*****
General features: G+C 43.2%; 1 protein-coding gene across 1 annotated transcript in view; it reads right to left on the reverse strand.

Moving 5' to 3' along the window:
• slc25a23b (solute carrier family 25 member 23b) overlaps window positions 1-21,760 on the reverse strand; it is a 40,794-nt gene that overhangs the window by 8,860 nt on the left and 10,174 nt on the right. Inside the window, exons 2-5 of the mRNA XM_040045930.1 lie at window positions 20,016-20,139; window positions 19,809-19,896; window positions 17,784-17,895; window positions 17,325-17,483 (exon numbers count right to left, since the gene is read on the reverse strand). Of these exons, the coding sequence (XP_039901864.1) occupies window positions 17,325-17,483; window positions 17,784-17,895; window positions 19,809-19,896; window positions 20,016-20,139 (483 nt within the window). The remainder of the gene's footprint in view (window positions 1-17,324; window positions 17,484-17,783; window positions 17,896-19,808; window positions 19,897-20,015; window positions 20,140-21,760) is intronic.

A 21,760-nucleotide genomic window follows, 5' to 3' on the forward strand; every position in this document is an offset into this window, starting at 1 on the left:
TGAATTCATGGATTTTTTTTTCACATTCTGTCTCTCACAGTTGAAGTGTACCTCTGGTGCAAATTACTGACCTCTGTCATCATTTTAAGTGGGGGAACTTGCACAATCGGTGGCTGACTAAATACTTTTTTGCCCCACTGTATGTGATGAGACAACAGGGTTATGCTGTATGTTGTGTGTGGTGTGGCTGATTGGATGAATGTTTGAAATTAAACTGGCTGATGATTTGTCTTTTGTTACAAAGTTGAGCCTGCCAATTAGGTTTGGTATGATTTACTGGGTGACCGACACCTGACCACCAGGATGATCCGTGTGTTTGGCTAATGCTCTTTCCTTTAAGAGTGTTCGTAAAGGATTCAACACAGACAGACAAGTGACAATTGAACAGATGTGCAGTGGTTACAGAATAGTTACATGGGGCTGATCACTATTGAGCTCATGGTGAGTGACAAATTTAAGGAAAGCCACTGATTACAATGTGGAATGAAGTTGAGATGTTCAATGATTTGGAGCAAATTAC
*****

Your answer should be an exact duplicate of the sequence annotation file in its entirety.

General features: G+C 43.2%; 1 protein-coding gene across 1 annotated transcript in view; it reads right to left on the reverse strand.

Moving 5' to 3' along the window:
• slc25a23b (solute carrier family 25 member 23b) overlaps window positions 1-21,760 on the reverse strand; it is a 40,794-nt gene that overhangs the window by 8,860 nt on the left and 10,174 nt on the right. Inside the window, exons 2-5 of the mRNA XM_040045930.1 lie at window positions 20,016-20,139; window positions 19,809-19,896; window positions 17,784-17,895; window positions 17,325-17,483 (exon numbers count right to left, since the gene is read on the reverse strand). Of these exons, the coding sequence (XP_039901864.1) occupies window positions 17,325-17,483; window positions 17,784-17,895; window positions 19,809-19,896; window positions 20,016-20,139 (483 nt within the window). The remainder of the gene's footprint in view (window positions 1-17,324; window positions 17,484-17,783; window positions 17,896-19,808; window positions 19,897-20,015; window positions 20,140-21,760) is intronic.

A 21,760-nucleotide genomic window follows, 5' to 3' on the forward strand; every position in this document is an offset into this window, starting at 1 on the left:
TGAATTCATGGATTTTTTTTTCACATTCTGTCTCTCACAGTTGAAGTGTACCTCTGGTGCAAATTACTGACCTCTGTCATCATTTTAAGTGGGGGAACTTGCACAATCGGTGGCTGACTAAATACTTTTTTGCCCCACTGTATGTGATGAGACAACAGGGTTATGCTGTATGTTGTGTGTGGTGTGGCTGATTGGATGAATGTTTGAAATTAAACTGGCTGATGATTTGTCTTTTGTTACAAAGTTGAGCCTGCCAATTAGGTTTGGTATGATTTACTGGGTGACCGACACCTGACCACCAGGATGATCCGTGTGTTTGGCTAATGCTCTTTCCTTTAAGAGTGTTCGTAAAGGATTCAACACAGACAGACAAGTGACAATTGAACAGATGTGCAGTGGTTACAGAATAGTTACATGGGGCTGATCACTATTGAGCTCATGGTGAGTGACAAATTTAAGGAAAGCCACTGATTACAATGTGGAATGAAGTTGAGATGTTCAATGATTTGGAGCAAATTAC